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to think Hogwarts could have taken squibs?

(82 Posts)
PolkadotsAndMoonbeams Tue 14-Jan-14 21:58:48

I was thinking about this, and surely they could take the majority of classes there? Ok, not Charms or Transfiguration, but presumably Potions, History of Magic, Care of Magical Creatures, Herbology, Ancient Runes and Astronomy could be done, maybe with some minor adjustments?

It doesn't seem like adult wizards do magic all the time either, and a lot the 'everyday' magic they use, they don't actually cast themselves (floo powder for example). I don't think you have to be magic to ride a broomstick either.

So surely they should at least have the chance to go to Hogwarts (and follow a slightly altered curriculum) rather than have to integrate into the Muggle community?

peeveddoesntcoverit Tue 14-Jan-14 22:03:08

Or couldn't another wizard have cast a spell and given the Squib powers?

RenterNomad Tue 14-Jan-14 22:03:52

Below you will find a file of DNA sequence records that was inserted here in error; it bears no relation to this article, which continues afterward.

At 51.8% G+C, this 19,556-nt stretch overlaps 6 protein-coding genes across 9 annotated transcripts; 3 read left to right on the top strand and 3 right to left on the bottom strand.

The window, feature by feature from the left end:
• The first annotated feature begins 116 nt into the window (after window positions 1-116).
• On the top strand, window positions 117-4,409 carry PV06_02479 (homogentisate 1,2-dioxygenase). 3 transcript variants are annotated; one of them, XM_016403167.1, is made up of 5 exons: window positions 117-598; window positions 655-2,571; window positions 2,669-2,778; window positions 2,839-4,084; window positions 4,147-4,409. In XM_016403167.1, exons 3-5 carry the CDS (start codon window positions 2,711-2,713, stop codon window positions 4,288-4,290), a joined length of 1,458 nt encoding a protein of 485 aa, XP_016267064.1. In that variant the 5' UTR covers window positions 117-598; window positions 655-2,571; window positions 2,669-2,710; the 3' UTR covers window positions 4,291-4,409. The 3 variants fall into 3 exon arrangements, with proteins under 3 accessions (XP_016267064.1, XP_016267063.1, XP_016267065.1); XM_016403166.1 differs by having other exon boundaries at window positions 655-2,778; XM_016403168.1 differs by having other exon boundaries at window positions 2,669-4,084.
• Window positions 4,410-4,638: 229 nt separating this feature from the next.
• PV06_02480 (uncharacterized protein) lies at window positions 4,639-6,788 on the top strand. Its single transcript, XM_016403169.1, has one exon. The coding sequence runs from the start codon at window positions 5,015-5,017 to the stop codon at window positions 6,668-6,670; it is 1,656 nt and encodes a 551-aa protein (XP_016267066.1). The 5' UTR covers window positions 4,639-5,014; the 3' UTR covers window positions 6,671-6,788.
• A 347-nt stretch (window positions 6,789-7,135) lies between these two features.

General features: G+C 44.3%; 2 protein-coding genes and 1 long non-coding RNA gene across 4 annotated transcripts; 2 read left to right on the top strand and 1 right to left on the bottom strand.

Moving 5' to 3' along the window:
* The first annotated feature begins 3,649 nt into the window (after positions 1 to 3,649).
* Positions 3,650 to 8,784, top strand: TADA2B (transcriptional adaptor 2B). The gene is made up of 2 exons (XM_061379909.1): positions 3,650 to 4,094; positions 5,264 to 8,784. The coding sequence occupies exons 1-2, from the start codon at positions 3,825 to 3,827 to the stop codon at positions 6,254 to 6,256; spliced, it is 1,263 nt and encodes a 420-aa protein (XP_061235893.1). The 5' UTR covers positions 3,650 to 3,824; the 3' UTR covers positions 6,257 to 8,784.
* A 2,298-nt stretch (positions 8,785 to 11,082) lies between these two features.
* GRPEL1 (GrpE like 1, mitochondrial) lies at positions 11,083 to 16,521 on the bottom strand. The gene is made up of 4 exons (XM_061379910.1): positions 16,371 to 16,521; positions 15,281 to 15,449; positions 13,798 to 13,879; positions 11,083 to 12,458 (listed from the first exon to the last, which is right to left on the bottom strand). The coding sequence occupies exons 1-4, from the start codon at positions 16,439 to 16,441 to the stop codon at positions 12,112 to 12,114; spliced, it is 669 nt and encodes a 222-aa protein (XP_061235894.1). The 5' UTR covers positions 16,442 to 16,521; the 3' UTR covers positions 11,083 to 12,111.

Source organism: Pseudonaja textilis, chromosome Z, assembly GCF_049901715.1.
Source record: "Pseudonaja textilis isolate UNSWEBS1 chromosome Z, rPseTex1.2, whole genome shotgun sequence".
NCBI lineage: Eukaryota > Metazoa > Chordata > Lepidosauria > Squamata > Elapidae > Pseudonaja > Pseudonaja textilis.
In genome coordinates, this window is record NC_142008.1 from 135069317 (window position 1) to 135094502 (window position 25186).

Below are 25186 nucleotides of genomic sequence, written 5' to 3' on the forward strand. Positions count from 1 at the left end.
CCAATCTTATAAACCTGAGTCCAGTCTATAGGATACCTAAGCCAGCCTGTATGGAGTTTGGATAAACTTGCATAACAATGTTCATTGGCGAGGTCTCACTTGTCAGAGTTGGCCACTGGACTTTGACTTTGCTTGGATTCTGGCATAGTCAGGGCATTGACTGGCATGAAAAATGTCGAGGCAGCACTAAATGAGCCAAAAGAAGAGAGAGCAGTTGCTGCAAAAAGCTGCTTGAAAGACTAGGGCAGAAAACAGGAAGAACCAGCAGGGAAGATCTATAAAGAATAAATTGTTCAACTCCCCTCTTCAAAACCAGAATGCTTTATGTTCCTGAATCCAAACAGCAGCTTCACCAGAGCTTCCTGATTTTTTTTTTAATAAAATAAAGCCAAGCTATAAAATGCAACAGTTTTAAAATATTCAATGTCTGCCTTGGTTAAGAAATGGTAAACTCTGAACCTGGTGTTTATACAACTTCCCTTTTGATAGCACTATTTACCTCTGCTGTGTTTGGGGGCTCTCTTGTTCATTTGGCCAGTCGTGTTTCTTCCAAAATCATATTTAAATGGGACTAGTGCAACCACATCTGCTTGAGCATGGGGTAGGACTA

I think Hogwarts might have been rather dangerous for Squibs. Look at all the shit that was dumped on Argus Filch!

GoldiChops Tue 14-Jan-14 22:04:24

What, and risk a sqib ending up in slytherin? My father shall hear about this!

Alisvolatpropiis Tue 14-Jan-14 22:05:09

Yabu

You had to have powers to attend the school.

BatmanLovesRobins Tue 14-Jan-14 22:06:36

Interesting point!

I don't think they could have done Potions, because if you go on Pottermore there's a certain amount of wand waving involved.

The rest though, you're right - as you say, a few adjustments and they could do it. A lot of things seem to only require you to be a wand carrier (Apparition, for example).

It's probably pure bloods high up in the Ministry that force Squibs out of magical society conspiracy

SunnyPath Tue 14-Jan-14 22:07:37

I always wondered how they learnt ordinary stuff such as maths and science. I guess they didn't, but surely that left a big gap in their knowledge. Or am I taking this too seriously...?

Dromedary Tue 14-Jan-14 22:09:18